Nashi Unleashed

“No to Fascism in Estonia!” reads a slogan at a Nashi picket in Ural city of Novosibirsk. “No to Genocide against the Russian Population in Estonia!,” another boldly proclaims. Hyperbole was hardly lacking at this small rally of the self-proclaimed “Young Democratic Anti-Fascist Movement Nashi” as several of its Novosibirsk activists gathered around a statute of Lenin in the city’s central square. The activists hoped to whip up the fervor of local youths over Estonia’s removal of the “Bronze Statue” from the center of Tallinn on April 27. Novosibirsk was not the only local Nashi organization to mobilize against the Soviet WWII memorial’s relocation. Over the past two weeks, rallies and communiqu?s of opposition have hailed from Nashi chapters in Tula, Ivanovo, Vladimir, Kaluga, Penza, Volgograd, Krasnodar, Tver, Kostroma, Lipetsk, Voronezh, not to mention its main chapters in Moscow and St. Petersburg. The events in Estonia, which Nashi calls the “Fascist Government of Estonia” in its propaganda, has made the issue the center piece of its activism, if not its present reason for being.

When looking at the Nashi website (which until recently appeared to be inaccessible to non-Russian IP addresses) one can’t help be reminded of the pages of the Young Communist League’s Komsomolskaya pravda. Editions from the 1920s and 1930s contained a daily section called “Around the League” that also featured the goings on of local cells. Often, like during the All-Union Cultural Campaign (kul’tpokhod) in 1928-29, they carried short reports about how local activists were rising to the challenge and zealously fulfilling the center’s directives. While there was some truth to these blurbs, the chorus always sang a bit too well in key.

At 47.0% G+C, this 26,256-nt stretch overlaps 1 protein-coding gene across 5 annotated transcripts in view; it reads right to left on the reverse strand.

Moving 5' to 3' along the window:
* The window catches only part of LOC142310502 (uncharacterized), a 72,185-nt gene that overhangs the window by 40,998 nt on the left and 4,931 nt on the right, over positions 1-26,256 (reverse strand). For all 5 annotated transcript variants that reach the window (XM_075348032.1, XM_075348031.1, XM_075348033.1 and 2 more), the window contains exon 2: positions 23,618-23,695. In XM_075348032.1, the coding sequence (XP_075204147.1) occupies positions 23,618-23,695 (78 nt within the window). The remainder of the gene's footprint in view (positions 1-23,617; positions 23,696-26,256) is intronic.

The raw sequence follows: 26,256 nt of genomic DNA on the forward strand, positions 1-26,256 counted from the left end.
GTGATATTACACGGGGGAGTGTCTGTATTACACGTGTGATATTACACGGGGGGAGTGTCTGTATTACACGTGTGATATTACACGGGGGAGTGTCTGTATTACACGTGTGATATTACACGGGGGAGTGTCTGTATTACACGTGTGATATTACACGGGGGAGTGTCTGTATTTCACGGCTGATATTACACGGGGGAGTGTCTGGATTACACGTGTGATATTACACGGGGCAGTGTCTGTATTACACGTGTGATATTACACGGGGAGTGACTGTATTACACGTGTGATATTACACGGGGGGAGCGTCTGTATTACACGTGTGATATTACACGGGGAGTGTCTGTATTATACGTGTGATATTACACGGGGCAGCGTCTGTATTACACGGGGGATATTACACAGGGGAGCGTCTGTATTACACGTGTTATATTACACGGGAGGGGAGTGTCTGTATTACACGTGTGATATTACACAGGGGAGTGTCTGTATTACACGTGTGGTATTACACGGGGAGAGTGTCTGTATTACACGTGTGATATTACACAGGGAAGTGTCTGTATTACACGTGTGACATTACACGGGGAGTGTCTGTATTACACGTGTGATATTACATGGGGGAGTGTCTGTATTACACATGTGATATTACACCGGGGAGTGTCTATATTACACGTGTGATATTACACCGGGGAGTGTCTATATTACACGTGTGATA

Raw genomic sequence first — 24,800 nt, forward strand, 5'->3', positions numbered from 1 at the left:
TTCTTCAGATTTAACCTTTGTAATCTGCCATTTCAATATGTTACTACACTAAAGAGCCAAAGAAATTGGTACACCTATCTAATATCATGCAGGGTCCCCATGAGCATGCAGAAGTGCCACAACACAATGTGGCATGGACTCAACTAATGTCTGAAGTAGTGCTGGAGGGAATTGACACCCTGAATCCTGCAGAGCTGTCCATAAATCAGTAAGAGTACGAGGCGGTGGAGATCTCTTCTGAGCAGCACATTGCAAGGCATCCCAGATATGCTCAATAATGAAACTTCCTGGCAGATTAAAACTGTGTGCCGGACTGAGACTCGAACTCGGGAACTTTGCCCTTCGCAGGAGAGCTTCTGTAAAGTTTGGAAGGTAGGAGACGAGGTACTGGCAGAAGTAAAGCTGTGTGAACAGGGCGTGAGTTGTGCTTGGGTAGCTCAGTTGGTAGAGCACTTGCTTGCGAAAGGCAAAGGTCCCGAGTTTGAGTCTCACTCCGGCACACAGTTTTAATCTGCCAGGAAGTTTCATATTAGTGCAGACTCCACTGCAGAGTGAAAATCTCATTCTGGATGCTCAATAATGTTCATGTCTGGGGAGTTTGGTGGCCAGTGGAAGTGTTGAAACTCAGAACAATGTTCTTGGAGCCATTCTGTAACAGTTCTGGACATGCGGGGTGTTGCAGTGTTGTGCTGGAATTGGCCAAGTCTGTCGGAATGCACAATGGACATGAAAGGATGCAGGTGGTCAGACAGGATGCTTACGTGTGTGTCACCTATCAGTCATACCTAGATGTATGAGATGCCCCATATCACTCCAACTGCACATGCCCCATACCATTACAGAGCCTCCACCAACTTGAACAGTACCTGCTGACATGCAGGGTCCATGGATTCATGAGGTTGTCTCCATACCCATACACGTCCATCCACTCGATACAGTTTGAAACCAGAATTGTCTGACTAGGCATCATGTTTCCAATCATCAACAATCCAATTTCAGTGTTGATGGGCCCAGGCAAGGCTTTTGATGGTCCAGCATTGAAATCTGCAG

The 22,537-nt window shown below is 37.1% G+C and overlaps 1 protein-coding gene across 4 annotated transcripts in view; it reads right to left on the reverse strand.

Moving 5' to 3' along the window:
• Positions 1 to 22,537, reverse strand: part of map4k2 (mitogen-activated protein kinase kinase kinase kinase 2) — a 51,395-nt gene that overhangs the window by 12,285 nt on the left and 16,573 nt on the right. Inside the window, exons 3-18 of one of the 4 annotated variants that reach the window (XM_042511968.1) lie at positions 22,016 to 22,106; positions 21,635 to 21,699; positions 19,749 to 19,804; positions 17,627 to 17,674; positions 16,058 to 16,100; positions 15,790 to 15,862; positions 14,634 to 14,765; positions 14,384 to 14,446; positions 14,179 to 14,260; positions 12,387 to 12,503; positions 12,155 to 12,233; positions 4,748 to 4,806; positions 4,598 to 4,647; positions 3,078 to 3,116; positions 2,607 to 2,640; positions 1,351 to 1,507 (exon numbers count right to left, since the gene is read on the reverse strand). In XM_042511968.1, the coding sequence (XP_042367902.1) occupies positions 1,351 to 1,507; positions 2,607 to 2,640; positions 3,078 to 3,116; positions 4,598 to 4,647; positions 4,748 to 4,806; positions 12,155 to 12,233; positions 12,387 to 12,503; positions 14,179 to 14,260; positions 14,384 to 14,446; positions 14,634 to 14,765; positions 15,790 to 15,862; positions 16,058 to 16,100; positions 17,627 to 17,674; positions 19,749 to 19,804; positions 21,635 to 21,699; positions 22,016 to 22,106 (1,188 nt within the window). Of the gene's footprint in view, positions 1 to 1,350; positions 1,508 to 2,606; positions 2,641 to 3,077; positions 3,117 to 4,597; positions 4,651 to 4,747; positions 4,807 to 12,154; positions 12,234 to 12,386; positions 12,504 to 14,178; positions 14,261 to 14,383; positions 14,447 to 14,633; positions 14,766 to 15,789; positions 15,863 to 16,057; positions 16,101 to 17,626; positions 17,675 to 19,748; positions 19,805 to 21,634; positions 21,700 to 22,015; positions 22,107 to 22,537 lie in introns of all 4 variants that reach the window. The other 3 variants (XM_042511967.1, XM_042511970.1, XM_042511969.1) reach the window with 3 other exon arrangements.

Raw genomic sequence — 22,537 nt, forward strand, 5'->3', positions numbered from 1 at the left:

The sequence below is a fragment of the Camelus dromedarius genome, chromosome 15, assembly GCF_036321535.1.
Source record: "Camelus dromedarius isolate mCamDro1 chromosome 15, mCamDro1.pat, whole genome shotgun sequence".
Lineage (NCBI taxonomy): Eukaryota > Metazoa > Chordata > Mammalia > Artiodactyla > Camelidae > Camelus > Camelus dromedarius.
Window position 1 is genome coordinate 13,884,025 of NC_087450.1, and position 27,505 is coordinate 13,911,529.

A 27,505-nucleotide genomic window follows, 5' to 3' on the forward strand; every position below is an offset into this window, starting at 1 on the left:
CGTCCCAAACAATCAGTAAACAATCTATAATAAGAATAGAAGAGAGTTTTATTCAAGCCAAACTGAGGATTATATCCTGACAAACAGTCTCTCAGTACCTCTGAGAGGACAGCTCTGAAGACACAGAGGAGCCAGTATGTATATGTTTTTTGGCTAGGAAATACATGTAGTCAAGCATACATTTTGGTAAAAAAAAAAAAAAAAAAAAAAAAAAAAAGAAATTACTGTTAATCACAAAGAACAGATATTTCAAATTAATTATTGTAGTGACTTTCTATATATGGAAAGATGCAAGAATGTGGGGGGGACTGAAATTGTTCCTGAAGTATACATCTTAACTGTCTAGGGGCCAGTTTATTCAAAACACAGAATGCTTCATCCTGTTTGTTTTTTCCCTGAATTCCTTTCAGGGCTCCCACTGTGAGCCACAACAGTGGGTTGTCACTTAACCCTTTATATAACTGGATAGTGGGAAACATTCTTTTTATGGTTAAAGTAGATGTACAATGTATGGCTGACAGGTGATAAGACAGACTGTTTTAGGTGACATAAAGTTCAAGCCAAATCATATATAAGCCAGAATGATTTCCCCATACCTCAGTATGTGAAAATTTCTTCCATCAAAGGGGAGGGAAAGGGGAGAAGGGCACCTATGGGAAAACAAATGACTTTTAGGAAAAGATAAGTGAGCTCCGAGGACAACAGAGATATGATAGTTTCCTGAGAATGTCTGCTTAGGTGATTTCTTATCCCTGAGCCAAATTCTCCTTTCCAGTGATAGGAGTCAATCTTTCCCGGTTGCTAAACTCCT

Make no mistake. Nashi is the new Komsomol. But it is not the Komsomol of the 1970s and 1980s when the organization was merely a quasi-compulsory bureaucratic funnel into the Communist Party and other Soviet institutions. Currently, Nashi hardly has the numbers, let alone the political networks, to facilitate institutionalized upward mobility. Instead, Nashi better represents the Komsomol of the 1920s and 1930s—hardly a mass organization (At 2 million in 1928 the Komsomol only captured a fraction of Russian youth. Nashi even less so with an estimated membership of 300,000) but far more activist and militant. So militant that the League served as the spearhead for the Communist Party’s populist mobilizations in the Stalin Revolution. When the Bolsheviks called for “storming fortresses” it was a Komsomolets that often held the charging banner. Similarly, Nashi appears to be the spearhead of the Putin Administration efforts to stir nationalist populism among the masses.

Though it is one among many youth organizations in Russia, Nashi has become the most visible, not to mention the most funded and politically supported, youth movement in the country since its founding in March 2005. Separate from any political party in particular, (United Russia’s youth group is called Molodaia gvardiia. A name that also invokes Komsomolesque lineage), the attendance of several of Russia prominent politicians, including Putin, Kremlin chief ideologist Vladislav Surkov, and Defense Minister Sergei Ivanov, among others at its summer retreat in Tver and conferences makes formal connections superfluous. In a news conference last year, Surkov told reporters that “We have to try not to lead this too much. But of course we contact and support those who support us.” In fact, one might say that Nashi is none other than the Kremlin’s young guard. And while Nashi does not have the attention or influence among the majority of Russian youth, of all Russia youth groups they are the most recognizable. There is no doubt that their campaign against “Estonian fascism” will only boost their appeal among mainstream patriotic youth.